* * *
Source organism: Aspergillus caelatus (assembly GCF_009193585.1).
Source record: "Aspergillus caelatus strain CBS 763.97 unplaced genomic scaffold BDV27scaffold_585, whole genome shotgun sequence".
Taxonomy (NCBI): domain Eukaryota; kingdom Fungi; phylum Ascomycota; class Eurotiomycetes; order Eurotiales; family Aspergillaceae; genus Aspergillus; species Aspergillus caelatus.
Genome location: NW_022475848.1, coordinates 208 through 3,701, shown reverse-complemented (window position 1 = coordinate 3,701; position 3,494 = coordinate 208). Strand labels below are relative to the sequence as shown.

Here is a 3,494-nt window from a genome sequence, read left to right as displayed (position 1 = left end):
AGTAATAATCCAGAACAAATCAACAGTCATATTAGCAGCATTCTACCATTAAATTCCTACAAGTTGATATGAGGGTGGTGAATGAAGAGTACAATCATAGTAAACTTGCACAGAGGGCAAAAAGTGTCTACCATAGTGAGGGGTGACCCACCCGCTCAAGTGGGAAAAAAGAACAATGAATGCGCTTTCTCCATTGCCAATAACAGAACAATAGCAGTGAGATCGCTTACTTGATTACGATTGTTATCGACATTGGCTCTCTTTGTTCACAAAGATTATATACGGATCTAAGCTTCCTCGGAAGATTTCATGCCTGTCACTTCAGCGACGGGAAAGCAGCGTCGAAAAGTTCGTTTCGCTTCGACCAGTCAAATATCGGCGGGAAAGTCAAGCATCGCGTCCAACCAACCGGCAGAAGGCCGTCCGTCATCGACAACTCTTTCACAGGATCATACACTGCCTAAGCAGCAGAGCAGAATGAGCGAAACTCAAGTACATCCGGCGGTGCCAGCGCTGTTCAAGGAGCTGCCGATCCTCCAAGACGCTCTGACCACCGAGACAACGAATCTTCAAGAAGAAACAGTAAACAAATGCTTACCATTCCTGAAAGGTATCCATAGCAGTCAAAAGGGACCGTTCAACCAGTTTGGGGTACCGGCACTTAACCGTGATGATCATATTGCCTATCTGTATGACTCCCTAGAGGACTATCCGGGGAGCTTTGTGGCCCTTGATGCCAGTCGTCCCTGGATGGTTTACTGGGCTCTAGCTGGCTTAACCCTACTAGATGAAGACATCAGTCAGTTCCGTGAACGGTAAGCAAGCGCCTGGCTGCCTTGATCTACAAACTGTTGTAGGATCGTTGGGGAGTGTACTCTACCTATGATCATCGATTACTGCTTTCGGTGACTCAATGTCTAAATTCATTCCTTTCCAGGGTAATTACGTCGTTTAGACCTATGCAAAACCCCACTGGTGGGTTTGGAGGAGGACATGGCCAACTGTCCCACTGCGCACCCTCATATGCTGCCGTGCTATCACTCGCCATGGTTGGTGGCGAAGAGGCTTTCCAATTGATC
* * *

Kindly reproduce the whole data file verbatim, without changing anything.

Source organism: Aspergillus caelatus (assembly GCF_009193585.1).
Source record: "Aspergillus caelatus strain CBS 763.97 unplaced genomic scaffold BDV27scaffold_585, whole genome shotgun sequence".
Taxonomy (NCBI): domain Eukaryota; kingdom Fungi; phylum Ascomycota; class Eurotiomycetes; order Eurotiales; family Aspergillaceae; genus Aspergillus; species Aspergillus caelatus.
Genome location: NW_022475848.1, coordinates 208 through 3,701, shown reverse-complemented (window position 1 = coordinate 3,701; position 3,494 = coordinate 208). Strand labels below are relative to the sequence as shown.

Here is a 3,494-nt window from a genome sequence, read left to right as displayed (position 1 = left end):
AGTAATAATCCAGAACAAATCAACAGTCATATTAGCAGCATTCTACCATTAAATTCCTACAAGTTGATATGAGGGTGGTGAATGAAGAGTACAATCATAGTAAACTTGCACAGAGGGCAAAAAGTGTCTACCATAGTGAGGGGTGACCCACCCGCTCAAGTGGGAAAAAAGAACAATGAATGCGCTTTCTCCATTGCCAATAACAGAACAATAGCAGTGAGATCGCTTACTTGATTACGATTGTTATCGACATTGGCTCTCTTTGTTCACAAAGATTATATACGGATCTAAGCTTCCTCGGAAGATTTCATGCCTGTCACTTCAGCGACGGGAAAGCAGCGTCGAAAAGTTCGTTTCGCTTCGACCAGTCAAATATCGGCGGGAAAGTCAAGCATCGCGTCCAACCAACCGGCAGAAGGCCGTCCGTCATCGACAACTCTTTCACAGGATCATACACTGCCTAAGCAGCAGAGCAGAATGAGCGAAACTCAAGTACATCCGGCGGTGCCAGCGCTGTTCAAGGAGCTGCCGATCCTCCAAGACGCTCTGACCACCGAGACAACGAATCTTCAAGAAGAAACAGTAAACAAATGCTTACCATTCCTGAAAGGTATCCATAGCAGTCAAAAGGGACCGTTCAACCAGTTTGGGGTACCGGCACTTAACCGTGATGATCATATTGCCTATCTGTATGACTCCCTAGAGGACTATCCGGGGAGCTTTGTGGCCCTTGATGCCAGTCGTCCCTGGATGGTTTACTGGGCTCTAGCTGGCTTAACCCTACTAGATGAAGACATCAGTCAGTTCCGTGAACGGTAAGCAAGCGCCTGGCTGCCTTGATCTACAAACTGTTGTAGGATCGTTGGGGAGTGTACTCTACCTATGATCATCGATTACTGCTTTCGGTGACTCAATGTCTAAATTCATTCCTTTCCAGGGTAATTACGTCGTTTAGACCTATGCAAAACCCCACTGGTGGGTTTGGAGGAGGACATGGCCAACTGTCCCACTGCGCACCCTCATATGCTGCCGTGCTATCACTCGCCATGGTTGGTGGCGAAGAGGCTTTCCAATTGATC